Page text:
Social Networking Gets On Its Bike
The rise in popularity of cycling coincides with the growth of social networking and microblogging. New Media Knowledge took a look at the industry and spoke to one firm which aims to build a social network for keen riders.
Fuelled by environmental consciousness and the success of the British Olympic team at Beijing 2008, cycling is enjoying unprecedented popularity in the UK. The number of people in the UK riding their bike at least once a month has risen to more than 3.5 million with bike sales up five per cent year-on-year.
Cycling has absorbed social media to enhance its popularity. Craig Brophy, head of PR at the Tour of Britain, runs influential blog site Sweat n’ Gears and believes that tools such as Twitter have made cycling even more compelling.
“Twitter’s a great tool. You now have journalists tweeting updates live from races and uploading twitpics so you can get updates in real-time,” Brophy said. “[Multiple Tour de France winner] Lance Armstrong has a big following on Twitter and to see him on there makes fans feel like he’s their buddy.”
To cater for the growing number of cyclists hitting the roads, new social networks have emerged to help keen riders to exchange ideas and get together. NMK caught up with the founder of one network to see how one builds a social network from scratch.
Wheels in Motion
Ben Ayers’ day job is working to engage ITV viewers and encourage them to interact more with the broadcaster’s web offering. In his spare time he founded cycling network Meandmybicycle.com in late 2007 and has since grown to several thousand members from around the world. This spring Ayers became a partner in Cycle Social, a social network aimed primarily towards UK riders.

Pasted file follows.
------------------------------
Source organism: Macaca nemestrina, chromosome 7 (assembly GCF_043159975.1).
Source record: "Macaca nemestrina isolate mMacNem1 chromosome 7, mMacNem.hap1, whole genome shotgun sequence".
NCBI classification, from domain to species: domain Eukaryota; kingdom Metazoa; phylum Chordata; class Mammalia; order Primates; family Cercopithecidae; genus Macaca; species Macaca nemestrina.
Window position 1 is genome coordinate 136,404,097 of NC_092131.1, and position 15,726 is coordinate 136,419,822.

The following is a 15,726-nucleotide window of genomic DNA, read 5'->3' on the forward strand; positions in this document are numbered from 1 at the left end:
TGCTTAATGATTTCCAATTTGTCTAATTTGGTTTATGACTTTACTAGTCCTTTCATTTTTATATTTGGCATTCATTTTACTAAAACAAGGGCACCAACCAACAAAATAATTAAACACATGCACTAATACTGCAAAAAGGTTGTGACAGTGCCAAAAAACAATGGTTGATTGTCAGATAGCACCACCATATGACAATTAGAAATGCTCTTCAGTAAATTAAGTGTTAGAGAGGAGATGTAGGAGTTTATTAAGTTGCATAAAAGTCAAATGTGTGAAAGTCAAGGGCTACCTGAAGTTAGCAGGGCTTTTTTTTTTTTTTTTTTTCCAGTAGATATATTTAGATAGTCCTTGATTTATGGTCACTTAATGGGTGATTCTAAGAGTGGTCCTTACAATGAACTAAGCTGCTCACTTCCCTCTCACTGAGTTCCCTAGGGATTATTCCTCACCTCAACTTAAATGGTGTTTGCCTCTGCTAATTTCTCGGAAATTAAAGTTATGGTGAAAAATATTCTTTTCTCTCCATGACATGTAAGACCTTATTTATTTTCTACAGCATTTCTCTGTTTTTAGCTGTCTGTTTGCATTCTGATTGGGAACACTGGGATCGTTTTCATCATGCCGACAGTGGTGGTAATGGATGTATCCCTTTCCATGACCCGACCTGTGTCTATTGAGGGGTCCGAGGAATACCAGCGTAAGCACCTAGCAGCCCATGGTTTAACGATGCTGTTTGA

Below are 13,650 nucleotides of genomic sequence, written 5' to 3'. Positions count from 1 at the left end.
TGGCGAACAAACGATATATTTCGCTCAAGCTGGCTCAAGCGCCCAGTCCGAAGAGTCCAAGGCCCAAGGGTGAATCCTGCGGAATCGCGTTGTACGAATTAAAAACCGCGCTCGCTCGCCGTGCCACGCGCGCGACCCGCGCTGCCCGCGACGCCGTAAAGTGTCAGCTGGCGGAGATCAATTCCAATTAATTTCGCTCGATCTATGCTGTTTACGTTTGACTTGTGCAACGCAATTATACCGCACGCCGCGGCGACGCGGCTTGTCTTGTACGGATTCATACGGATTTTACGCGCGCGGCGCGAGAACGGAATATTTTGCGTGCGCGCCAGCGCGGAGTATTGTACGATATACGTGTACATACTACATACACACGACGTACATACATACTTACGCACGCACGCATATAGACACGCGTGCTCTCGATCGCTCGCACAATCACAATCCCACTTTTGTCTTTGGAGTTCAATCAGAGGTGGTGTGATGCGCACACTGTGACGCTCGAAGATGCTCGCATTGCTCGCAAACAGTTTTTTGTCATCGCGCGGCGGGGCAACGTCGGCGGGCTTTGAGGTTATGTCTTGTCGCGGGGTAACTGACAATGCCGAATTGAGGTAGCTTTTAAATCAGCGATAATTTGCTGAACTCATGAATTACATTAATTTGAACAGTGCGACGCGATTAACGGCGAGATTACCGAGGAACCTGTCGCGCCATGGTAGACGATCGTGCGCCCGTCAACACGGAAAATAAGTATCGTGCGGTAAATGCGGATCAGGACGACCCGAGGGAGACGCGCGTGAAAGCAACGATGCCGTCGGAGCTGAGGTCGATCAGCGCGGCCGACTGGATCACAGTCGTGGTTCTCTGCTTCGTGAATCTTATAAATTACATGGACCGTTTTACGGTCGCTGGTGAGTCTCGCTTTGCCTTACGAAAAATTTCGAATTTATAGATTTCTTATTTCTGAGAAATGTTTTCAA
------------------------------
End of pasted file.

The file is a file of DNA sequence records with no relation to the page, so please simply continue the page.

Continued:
Cycle Social is built on Ning, the site which enables users to create their own social networks, and is a free to join social network which enables riders to blog, debate, share experiences, photos and videos for people who love cycling, Ayers says. At the moment, it’s all about building awareness.
“Social media is definitely a big part of it,” Ayers told NMK. “The blog and the website are the main channels to reaching users, but we’re using Twitter as well and that’s a brilliant marketing tool.”
But with so many types of rider interest – racing, mountain biking and touring, for example – how does the site cater for all interests?
“We’re aiming to make it easy to group with other people with similar interests,” Ayers said. “We don’t want it to be for any particular interest group, it’s for all types. We’re building up horizontal links to help people group themselves as suits them.”
Mapping technologies are revolutionising the way cyclists record their rides, with sites such as MapMyRide.com enabling riders to chronicle their trips online via global positioning system (GPS) on either satellite navigation tools or via 3G iPhone.
“We’re very interested in mapping, GPS and video. Using tools like the iPhone to download data on your rides will be de facto in next couple of years,” Ayers said. “Googlemaps has done some great work in route mapping.”
Wheels of Commerce
Cycle Social currently does not carry ads, but this may well change, Ayers says.
“Beyond what we pay to Ning we don’t have any overheads. At the moment we’re just building up scale,” he said. “With a niche, interest-driven network like Cycle Social once you get into the tens of thousands of members we can build good scale. When you have a community that’s into a specific interest, like cycling, then you can market cycling products more effectively to them.”